After the grace period expires on August 19, security updates and bug fixes will be available later than before. This not only applies to new devices, but also to smartphones that are already in circulation. For security updates, Huawei must in the future rely on freely available Android software that provides the Android Open Source Project (AOSP). These AOSP updates always appear after the Google version.

Updates for the Android operating system will also be available to users only when AOSP publishes them. Because of the 90-day grace period, the company from Shenzhen still had the opportunity to purchase the new Android version 10 Q for certain devices. According to the manufacturer, the 17 Huawei smartphone models, including the flagship P30 Pro or the 5G model Mate 20 X. Later Android versions will take longer in the future. Until AOSP provides them, the phones will stay up-to-date and new features in the operating system will not be added either.

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What happens to new Huawei devices?

This is currently unclear. Should it stay with the sanctions, the long-term consequences would be significant in future appearing devices. Google services like the Play Store and apps like Gmail or Maps are unlikely to be accessible because of the missing license. Users would be forced to get their applications from other stores. The Chinese company could still use the smaller open source Android version of AOSP. It does not include licensed services and apps like the Play Store or Gmail and Maps. By eliminating the Android Play Services applications would also no longer automatically kept up to date. Google Play Protect also dropped. The devices would be much less secure.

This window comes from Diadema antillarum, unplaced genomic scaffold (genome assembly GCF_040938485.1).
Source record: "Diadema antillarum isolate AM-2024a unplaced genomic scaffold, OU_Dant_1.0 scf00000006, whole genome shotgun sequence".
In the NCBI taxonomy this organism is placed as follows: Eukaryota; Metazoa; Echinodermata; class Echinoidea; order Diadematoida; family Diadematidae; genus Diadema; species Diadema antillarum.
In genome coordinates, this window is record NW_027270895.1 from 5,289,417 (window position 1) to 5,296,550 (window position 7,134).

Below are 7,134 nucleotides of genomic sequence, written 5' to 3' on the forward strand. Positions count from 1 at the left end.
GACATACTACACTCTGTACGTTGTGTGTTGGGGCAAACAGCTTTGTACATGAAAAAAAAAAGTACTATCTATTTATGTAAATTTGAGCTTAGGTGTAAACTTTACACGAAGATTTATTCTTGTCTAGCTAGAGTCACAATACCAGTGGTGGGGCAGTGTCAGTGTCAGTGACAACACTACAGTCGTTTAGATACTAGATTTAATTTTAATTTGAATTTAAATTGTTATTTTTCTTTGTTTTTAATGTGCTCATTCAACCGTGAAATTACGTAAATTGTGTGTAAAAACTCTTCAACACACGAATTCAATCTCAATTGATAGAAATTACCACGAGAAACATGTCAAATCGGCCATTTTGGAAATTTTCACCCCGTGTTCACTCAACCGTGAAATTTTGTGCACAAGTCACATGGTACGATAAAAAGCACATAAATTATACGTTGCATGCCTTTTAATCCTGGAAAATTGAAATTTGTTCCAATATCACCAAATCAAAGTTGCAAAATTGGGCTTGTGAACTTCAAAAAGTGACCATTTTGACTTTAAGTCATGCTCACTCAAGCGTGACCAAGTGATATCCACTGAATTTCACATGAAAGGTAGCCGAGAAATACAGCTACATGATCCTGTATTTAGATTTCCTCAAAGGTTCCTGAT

Future Huawei phones would require significantly more maintenance from their owners, which would be unattractive to many customers. That would be harsh for Huawei, since Google services are particularly popular in Europe. In May 2019, according to the statistic portal Statista, every second user in Germany used the Google Chrome browser on their smartphone.

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What are alternatives to the Google Play Store?